In any online game, cheaters can really ruin it for everyone else. Not only do they ruin the sense of fair play, but, in defiance of the old adage, they often prosper. So what’s EA doing with Apex Legends‘s cheaters? Sticking the offenders in a pool together.
Respawn, the game‘s developers, posted a “check-in” update to Reddit over the weekend, detailing among other things its attempts to mitigate unfair play. There’s the usual measures: creating AI that detects cheating programs; identifying spam accounts; requiring two-factor authentication on suspect accounts. But another solution bears mentioning, because it sounds kind of ingenious: “[m]atchmaking that matches detected cheaters and spammers together.”
Presumably that means that all those people who use aimbots and other cheats to get an edge will have to compete with each other instead of those of us who prefer to suck at the game honestly. This won’t just be the actual cheaters — Respawn specifies that this extends to the people who get “carried” up the ranks by cheaters. “Even if you are not specifically using a cheat, partying up with cheaters is still cheating,” the developer added.
I’m not going lie: I kinda love this. The spirit of battle royale is already to find the hardiest survivor in a given group. Why don’t we see which of the cheaters and spammers is the best?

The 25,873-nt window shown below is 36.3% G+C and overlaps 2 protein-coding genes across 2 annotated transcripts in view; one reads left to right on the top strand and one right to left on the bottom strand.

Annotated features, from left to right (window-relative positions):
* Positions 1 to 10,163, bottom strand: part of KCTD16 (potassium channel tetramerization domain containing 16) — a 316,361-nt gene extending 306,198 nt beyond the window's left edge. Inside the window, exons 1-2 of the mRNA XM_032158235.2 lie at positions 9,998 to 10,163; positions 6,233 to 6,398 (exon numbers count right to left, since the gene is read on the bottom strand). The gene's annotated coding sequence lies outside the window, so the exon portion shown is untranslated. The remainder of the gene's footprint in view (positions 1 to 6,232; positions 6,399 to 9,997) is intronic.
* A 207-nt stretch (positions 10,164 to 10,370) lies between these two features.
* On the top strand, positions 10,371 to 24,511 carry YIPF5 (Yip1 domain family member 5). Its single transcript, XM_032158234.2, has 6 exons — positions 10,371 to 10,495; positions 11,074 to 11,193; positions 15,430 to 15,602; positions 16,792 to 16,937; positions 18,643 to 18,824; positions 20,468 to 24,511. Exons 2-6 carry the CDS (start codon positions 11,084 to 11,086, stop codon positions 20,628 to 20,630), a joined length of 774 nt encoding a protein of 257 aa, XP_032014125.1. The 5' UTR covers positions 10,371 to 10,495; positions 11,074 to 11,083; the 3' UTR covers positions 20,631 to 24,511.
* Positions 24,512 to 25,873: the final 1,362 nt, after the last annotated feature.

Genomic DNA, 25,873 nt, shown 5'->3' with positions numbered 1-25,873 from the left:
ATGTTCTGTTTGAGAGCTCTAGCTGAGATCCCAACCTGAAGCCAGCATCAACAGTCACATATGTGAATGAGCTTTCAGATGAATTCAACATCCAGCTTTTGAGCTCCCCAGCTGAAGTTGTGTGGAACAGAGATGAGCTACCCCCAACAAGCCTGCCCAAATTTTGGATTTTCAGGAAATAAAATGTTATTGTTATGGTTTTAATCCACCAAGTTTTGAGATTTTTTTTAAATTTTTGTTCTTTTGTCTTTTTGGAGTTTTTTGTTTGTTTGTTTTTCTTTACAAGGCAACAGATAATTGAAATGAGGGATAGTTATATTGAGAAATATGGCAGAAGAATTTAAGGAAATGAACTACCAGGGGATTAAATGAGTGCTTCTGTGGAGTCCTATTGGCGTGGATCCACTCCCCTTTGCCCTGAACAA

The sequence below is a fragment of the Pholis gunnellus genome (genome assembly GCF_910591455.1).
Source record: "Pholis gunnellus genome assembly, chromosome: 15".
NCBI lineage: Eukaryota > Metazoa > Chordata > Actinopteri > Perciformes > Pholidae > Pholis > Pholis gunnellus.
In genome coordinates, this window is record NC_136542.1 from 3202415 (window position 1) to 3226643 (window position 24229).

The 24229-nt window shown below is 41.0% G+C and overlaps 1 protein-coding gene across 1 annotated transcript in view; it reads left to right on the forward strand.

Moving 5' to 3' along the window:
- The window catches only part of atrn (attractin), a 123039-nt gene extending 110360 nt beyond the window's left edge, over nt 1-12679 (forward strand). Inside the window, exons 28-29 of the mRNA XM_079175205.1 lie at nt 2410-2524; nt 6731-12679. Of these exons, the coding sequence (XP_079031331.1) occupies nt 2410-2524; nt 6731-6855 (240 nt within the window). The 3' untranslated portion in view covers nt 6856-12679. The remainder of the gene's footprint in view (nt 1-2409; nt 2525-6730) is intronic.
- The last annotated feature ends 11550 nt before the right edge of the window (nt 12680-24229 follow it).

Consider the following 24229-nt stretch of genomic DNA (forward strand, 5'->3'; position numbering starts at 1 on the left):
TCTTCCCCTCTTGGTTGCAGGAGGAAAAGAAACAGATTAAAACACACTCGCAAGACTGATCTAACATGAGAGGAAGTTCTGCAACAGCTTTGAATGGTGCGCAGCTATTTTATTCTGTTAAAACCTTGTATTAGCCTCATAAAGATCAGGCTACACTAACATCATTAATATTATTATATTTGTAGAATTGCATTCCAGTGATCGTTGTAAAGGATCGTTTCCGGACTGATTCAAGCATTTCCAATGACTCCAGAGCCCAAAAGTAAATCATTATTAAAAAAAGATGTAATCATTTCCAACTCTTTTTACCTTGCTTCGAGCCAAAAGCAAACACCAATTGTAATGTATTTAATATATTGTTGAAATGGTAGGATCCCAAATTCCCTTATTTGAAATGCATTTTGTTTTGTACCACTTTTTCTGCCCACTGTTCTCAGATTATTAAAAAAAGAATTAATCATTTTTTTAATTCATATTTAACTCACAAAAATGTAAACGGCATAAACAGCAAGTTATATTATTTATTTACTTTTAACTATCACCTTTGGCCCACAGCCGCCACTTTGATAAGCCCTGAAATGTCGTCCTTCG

The first question that springs to my mind is “Well why don’t you just ban them?” Then I remember that a banned player can just as easily make a new account and start again — and it’s not like cheaters will have the same amount of difficulty climbing the ranks. If you don’t ban them, and don’t make it apparent to them that they’re in the cheat pool, then they can happily screw each other over all day without bothering anyone.
Respawn is also sprucing up the reporting system, taking feedback from other Redditors. For example, it’s considering features that’d make it easier to rat out your cheating teammates, and a feature that would allow you to spectate your killers and search for the cheater is evidently “coming.” It’s also encouraging players to help out by reporting cheaters with video evidence where possible.
It’s not exactly the most elegant solution: suppose you’re falsely accused and thrown in the pit with everyone else? But if all other cheat protections fail, and you don’t want to ban them, keeping them in their own corral away from others is a solution I can live with. In the end, you’re making them play with each other — that’s punishment enough, as far as I’m concerned.
Pssst, hey you!
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